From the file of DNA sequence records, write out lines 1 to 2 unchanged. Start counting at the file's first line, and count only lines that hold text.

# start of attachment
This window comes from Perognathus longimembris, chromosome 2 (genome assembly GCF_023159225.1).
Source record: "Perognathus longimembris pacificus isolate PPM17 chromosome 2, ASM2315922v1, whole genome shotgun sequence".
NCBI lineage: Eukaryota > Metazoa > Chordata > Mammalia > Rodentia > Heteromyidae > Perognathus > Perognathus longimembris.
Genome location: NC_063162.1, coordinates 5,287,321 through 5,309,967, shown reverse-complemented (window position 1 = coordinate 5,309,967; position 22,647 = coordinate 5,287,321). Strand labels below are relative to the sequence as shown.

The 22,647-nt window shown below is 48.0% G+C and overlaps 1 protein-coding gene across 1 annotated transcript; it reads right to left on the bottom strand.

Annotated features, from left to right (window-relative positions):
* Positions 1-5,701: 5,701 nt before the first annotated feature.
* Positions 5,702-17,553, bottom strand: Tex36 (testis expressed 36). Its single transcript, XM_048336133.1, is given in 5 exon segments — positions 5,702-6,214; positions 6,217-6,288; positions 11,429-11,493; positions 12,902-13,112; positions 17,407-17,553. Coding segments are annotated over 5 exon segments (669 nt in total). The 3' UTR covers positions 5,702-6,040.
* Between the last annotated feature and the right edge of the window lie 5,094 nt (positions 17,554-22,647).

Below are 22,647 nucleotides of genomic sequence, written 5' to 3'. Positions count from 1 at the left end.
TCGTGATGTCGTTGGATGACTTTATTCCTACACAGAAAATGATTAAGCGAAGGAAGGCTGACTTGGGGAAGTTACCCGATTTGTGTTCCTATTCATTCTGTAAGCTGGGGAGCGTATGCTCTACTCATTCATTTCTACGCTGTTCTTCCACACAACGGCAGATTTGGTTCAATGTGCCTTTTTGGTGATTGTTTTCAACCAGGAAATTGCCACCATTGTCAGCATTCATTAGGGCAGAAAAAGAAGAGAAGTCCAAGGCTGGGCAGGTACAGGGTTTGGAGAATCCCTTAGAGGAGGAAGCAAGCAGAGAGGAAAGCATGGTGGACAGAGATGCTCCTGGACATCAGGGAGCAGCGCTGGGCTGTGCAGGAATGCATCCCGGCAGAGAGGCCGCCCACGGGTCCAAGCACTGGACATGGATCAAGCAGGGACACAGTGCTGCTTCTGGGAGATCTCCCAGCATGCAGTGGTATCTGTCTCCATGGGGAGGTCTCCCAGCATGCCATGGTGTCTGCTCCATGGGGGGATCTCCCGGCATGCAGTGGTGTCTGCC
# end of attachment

This window comes from Perognathus longimembris, chromosome 2 (genome assembly GCF_023159225.1).
Source record: "Perognathus longimembris pacificus isolate PPM17 chromosome 2, ASM2315922v1, whole genome shotgun sequence".